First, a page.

What’s PSD2 and what it means for consumers?


PSD2 explained

The legal and financial world are full of acronyms. And, PSD2 is one of them. 

PSD2 stands for Payment System Directive 2. *Very catchy name.*

It’s a piece of legislation introduced in 2018 in the UK and the EU. The key changes introduced by the law include:

  • Banks and banking institutions are required to allow access to their account information and payment APIs

  • Additional security requirements with Strong Authentication as standard

  • Greater transparency for all your bank accounts and financial data.

Why was the legislation introduced?

The legislators in Europe felt the existing banking system was not innovative enough and prone to anti-competitive behaviour.

To tackle the stifled approach towards competition, PSD2 introduced the new requirements for banks operating in Europe. Banks must provide access to their payments and account information APIs to tech companies to build solutions on the top of the banking system.

Banks are heavily regulated and, therefore, are incentivised to provide the most secure system for payments possible.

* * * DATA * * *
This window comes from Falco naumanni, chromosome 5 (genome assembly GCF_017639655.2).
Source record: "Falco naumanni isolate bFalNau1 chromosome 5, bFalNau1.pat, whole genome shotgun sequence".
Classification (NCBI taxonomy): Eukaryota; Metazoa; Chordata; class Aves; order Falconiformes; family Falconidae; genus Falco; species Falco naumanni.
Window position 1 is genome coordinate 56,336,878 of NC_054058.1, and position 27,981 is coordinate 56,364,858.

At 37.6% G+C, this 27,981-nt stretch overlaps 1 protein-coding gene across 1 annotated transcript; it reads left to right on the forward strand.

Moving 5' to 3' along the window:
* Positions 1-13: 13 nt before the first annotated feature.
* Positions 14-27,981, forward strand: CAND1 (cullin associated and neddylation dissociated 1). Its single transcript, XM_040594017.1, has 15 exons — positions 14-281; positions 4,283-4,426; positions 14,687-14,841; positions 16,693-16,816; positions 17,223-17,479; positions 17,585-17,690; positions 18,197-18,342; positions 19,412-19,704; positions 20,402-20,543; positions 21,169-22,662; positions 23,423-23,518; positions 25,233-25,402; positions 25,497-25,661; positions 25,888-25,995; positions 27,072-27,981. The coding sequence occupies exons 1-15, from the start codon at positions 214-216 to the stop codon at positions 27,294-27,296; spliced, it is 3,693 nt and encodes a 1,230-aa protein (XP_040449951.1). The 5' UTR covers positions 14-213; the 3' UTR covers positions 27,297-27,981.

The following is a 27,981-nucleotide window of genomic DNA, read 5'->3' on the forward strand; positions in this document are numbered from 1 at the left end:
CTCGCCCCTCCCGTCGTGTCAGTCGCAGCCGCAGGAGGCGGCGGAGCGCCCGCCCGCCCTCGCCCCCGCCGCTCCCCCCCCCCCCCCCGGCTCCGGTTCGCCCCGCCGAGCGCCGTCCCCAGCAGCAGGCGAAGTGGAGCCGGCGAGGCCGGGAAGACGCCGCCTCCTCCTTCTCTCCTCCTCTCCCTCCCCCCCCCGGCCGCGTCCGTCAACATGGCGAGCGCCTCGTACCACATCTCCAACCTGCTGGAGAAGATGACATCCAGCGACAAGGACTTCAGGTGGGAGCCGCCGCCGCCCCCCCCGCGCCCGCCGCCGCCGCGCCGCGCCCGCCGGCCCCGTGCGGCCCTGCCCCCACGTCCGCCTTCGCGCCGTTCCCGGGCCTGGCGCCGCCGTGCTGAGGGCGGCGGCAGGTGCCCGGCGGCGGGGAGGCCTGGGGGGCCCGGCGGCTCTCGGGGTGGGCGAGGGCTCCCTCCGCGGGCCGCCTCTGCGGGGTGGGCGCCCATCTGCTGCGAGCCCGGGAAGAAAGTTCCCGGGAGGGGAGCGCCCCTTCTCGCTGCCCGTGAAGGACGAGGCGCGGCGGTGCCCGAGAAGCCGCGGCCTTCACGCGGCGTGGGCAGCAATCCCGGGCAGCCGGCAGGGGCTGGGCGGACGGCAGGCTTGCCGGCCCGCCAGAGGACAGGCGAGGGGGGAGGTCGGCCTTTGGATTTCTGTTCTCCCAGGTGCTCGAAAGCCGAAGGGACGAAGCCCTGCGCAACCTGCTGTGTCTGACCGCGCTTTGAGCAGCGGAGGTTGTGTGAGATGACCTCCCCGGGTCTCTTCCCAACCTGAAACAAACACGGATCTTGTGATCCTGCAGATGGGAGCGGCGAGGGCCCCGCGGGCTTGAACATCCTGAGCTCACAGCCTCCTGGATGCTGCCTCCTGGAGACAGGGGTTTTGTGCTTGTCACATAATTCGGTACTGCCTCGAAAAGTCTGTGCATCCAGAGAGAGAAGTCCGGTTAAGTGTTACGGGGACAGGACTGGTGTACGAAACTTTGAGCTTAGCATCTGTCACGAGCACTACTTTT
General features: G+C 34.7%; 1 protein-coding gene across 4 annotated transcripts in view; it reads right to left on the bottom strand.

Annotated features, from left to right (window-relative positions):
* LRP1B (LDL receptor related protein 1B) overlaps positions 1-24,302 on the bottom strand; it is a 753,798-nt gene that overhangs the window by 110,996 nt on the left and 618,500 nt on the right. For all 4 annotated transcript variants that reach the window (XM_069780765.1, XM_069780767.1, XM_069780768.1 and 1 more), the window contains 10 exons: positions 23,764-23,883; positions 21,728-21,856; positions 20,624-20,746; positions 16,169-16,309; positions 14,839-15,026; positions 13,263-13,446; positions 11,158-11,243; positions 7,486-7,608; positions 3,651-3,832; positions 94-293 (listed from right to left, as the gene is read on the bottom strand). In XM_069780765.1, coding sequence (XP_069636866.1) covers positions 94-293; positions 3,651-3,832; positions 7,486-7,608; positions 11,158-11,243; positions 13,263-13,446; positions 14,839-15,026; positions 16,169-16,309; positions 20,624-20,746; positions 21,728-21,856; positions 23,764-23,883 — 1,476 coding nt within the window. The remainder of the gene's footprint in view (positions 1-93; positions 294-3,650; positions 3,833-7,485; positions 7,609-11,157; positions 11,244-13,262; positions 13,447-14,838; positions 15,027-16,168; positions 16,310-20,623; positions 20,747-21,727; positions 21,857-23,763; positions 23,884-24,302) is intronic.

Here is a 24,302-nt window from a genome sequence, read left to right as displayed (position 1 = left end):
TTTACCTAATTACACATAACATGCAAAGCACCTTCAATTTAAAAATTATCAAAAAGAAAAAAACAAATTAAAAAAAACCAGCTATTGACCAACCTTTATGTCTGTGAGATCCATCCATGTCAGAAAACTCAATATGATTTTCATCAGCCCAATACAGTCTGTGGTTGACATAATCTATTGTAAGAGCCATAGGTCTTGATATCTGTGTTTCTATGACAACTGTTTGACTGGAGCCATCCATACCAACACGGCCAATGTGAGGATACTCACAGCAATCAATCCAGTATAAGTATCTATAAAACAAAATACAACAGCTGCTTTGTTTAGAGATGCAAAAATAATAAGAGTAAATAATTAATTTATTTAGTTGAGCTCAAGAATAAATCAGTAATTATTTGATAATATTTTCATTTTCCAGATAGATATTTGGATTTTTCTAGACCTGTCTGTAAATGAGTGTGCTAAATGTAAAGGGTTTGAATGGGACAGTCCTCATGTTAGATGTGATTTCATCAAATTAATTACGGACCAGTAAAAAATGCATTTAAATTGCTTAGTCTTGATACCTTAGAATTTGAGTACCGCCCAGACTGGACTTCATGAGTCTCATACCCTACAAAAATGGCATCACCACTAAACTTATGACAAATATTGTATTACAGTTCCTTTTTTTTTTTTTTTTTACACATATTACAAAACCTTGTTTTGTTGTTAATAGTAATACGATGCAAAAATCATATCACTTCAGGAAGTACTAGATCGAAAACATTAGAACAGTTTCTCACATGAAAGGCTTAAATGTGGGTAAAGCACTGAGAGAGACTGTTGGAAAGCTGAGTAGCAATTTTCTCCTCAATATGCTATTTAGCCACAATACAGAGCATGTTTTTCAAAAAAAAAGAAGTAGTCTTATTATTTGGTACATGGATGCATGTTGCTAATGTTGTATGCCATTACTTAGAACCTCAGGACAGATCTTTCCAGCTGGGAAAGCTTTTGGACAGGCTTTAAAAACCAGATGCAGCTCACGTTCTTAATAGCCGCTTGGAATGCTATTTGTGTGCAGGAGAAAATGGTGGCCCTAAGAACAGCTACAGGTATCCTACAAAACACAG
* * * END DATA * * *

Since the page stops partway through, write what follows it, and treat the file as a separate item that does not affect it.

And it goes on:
What does it mean in practice for your everyday Joe?

  • You can grant access to your bank account information and transaction history to the third-party providers (like fena) to manage your finances in one place.

  • Using a third-party provider (like fena) you can make payments for goods and services in as seamless way as card payments using your banking app only.

  • Greater choice for consumers – competition is good for consumers. It’s a cliché but with new tech players entering the market, consumers will have access to an array of financial software to take payments and take charge of your financial data.

Open Banking as the UK response to PSD2

Open Banking is a standard that the UK adopted to implement PSD2 with the 9 biggest banks in the UK. It’s overseen by the Open Banking Implementation entity.

Open Banking aims to standardise access to banking APIs. It wants to do it in a secure and scalable way. Open Banking is a required standard for 9 biggest banks (so-called CMN9).

Open Banking is the most mature standard for payment and data APIs for third parties to connect to.

So far, Open Banking supports data APIs access and single domestic payments. In the near future, Open Banking specifications will include variable recurring payments. It can be a revolutionary step to help reduce costs of direct debits.

Soft power of Open Banking

Open Banking is becoming the de facto industry standard of PSD2 implementation, spreading to far corners of the globe like Australia or Brazil. Countries in Europe have also implemented with entities like the Berlin Group being formed to mimic the UK setup.